In Year 4, I need my children to spend some time revisiting colours and adjective noun order, as well as learning some simple prepositions for the first time. That could be done in any number of ways but I’ve chosen to do it through a study of the collage work of Henri Matisse, adapted from a unit of work created by Rachel Hawkes. Pupils create their own animal, inspired by Matisse’s escargot, using shapes of varying colours and sizes. The ulimate aim of the unit is for them to be able to describe the shapes and colours that they have used and how these are arranged on the page. To do this, they need to be able to sequence the noun and the adjective correctly, use a variety of prepositions and employ a range of conjunctions to extend their sentences. Throughout the unit, pupils discuss the inspiration and history behind Matisse’s gouaches découpées and this in turn builds their knowledge of culture. It also marries nicely with a later Year 4 art unit, which children work on with the class teacher. When thinking about how to weave culture into language lessons it can be very worthwhile looking at the long-term plans for other subject areas to see what pupils are already learning in art, history, geography, music, and even English, to uncover any links that can be exploited to deepen pupils’ understanding.
By Year 5, my pupils have covered a fair amount of phonics, vocabulary and simple grammar. However, there is still a need to revisit lots of previous learning to ensure better recall over time. In their unit On s’envole pour la Francophonie, pupils use an information text, written in French, to find out facts about a range of countries in which French is the official language. For this, they need to revisit a range of vocabulary, including numbers, weather and colours (for the various flags). Following their research, and an opportunity to recap the phonics and vocabulary associated with items of clothing, children choose one of the countries to travel to and create a written text to describe what they would pack in their suitcase and why. In this unit, which also has great links to geography, pupils’ understanding of the cultures of the French-speaking world combine with their knowledge of the language to produce meaningful results. Later on in the term, the same children also have an opportunity to take part in a ‘virtual’ French trip where they use their knowledge of French for the practical purpose of visiting a French market – set up on the school playground – and buying items.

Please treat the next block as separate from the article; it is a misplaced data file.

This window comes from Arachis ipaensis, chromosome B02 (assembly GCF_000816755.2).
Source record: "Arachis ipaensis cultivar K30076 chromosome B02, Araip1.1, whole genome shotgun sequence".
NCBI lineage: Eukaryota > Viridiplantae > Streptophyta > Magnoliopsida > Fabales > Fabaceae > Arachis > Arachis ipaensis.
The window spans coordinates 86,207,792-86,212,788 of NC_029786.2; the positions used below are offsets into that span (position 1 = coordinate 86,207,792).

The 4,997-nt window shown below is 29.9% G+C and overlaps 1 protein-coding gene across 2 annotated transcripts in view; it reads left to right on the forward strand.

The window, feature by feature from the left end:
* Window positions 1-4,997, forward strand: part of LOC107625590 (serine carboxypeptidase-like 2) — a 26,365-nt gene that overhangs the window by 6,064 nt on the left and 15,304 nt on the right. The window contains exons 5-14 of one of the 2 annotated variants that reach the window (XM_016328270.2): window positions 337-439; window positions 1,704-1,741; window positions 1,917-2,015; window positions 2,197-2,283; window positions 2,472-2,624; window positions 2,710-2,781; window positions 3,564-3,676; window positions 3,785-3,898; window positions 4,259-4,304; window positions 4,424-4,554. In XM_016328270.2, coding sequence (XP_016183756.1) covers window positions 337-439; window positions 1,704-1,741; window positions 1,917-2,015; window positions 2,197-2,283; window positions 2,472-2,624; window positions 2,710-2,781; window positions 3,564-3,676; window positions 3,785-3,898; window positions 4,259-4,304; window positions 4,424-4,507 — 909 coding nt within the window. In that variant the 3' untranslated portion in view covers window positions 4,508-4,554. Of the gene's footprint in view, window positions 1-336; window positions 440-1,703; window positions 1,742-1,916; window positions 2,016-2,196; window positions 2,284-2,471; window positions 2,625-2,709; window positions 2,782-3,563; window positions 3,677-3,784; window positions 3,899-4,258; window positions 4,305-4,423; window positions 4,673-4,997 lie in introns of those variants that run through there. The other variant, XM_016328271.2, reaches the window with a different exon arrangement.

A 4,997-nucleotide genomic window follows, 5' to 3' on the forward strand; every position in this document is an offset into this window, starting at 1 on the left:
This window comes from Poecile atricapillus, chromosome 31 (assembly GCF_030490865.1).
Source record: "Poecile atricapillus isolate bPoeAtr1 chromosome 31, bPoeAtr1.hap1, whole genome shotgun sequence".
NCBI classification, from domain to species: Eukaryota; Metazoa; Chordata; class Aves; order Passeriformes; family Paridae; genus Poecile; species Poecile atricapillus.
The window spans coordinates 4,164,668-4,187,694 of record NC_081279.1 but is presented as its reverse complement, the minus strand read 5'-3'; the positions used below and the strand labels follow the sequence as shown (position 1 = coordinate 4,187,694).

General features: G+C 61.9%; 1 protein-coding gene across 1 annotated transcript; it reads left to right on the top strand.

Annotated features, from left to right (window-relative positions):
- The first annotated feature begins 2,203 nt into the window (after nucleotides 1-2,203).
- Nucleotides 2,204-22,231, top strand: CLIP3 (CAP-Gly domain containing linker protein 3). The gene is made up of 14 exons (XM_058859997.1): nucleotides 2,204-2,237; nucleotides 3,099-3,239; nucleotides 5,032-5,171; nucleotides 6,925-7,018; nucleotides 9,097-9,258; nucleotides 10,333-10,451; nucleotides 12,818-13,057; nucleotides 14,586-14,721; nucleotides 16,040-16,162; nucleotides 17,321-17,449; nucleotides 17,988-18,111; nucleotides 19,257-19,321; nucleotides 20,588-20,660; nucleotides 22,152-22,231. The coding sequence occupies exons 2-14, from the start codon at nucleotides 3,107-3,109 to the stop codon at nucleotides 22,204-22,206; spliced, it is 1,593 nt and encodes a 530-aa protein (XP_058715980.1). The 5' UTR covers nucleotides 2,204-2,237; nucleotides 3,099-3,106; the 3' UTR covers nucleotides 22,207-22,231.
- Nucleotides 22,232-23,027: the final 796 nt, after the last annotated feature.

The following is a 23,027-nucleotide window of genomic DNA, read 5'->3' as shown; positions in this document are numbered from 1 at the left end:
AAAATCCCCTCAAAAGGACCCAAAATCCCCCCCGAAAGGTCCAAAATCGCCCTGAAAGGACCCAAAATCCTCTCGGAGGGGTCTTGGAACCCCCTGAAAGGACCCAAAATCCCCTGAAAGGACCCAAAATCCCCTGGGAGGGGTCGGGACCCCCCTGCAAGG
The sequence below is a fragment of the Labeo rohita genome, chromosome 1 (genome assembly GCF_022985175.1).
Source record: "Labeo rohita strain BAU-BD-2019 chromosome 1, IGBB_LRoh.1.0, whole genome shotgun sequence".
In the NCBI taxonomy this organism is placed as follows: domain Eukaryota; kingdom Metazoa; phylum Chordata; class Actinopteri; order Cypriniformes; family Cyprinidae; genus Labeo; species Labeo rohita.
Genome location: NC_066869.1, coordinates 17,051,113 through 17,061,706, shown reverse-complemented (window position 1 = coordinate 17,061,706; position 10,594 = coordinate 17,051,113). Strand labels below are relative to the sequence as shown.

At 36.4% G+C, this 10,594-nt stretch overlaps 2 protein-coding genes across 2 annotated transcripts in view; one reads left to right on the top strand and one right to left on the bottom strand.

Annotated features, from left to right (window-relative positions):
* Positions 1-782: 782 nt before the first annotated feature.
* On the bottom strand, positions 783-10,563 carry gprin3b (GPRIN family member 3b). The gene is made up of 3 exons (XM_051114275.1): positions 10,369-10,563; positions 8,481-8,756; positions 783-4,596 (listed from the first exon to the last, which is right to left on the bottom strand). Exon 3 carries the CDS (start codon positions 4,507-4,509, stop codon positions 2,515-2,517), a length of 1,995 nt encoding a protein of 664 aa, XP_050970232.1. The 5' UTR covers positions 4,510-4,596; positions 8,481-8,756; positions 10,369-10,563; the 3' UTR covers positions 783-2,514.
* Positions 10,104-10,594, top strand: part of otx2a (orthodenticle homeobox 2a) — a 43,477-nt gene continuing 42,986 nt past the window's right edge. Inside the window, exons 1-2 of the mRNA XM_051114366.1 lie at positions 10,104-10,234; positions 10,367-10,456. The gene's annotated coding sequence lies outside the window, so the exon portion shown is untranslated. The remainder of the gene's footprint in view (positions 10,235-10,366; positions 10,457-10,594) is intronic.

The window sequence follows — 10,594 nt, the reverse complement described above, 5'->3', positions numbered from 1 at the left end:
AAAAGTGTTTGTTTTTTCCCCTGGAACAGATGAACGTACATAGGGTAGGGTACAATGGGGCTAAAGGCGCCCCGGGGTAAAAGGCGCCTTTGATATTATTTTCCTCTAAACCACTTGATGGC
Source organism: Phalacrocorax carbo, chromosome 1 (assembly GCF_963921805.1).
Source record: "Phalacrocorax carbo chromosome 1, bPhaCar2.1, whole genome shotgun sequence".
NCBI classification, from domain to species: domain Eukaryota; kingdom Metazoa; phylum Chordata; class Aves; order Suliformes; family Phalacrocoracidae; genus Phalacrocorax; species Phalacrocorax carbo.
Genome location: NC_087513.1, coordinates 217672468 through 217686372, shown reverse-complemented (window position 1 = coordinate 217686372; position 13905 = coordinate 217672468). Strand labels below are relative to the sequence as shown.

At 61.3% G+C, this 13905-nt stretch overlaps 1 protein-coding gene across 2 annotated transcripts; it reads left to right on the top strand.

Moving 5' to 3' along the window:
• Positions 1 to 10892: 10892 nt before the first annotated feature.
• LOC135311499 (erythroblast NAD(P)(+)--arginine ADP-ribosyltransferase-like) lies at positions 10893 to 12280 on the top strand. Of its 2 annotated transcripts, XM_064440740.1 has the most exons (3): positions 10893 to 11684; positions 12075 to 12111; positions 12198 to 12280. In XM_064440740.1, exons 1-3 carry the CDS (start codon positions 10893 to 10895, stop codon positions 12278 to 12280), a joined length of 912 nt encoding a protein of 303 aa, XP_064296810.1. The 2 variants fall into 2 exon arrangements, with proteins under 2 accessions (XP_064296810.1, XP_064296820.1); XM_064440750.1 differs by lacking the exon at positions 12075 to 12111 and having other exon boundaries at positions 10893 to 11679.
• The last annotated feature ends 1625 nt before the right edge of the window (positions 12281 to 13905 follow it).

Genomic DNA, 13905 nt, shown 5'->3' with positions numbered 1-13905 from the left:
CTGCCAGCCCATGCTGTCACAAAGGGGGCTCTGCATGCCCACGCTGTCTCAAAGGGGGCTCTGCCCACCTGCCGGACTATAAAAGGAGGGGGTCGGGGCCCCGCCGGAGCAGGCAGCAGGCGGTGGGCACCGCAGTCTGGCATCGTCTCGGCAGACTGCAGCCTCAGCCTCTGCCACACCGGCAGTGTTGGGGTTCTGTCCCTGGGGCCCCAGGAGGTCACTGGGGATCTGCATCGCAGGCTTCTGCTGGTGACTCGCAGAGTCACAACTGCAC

Year 6’s cultural units bring opportunities to explore Senegal, through its fashion and music. A half term of learning about Dakar Fashion week is the perfect moment to revisit colours, clothing items and adjectival agreement in the singular, as well as introducing the trickier concept of adjectival agreement in the plural. Later on in the term, pupils learn about the traditional instruments of Senegal, listen to the sound they produce and use a range of phrases to express and justify the their opinions in increasingly complex ways using a variety of adjectives.
Sometimes, all that is needed to embed cultural capital into a unit or scheme of work is to look at what is already there and think about how a change of angle could incorporate a cultural element that has the potential to really enrich the learning for pupils. For me this has been, and continues to be, an ongoing process. Whilst it can be challenging, given the time constraints, our critical role as language teachers is to turn our pupils’ eyes out to the wider world, broaden their experience and demonstrate to them the richness and diversity of the world within and beyond Europe.
For more thoughts on similar themes, take a look at my earlier blog posts: ‘Decolonising the Curriculum’; ‘Francophone Art Week’; ‘Bringing the World Into Your Classroom’; and ‘The International School Award’.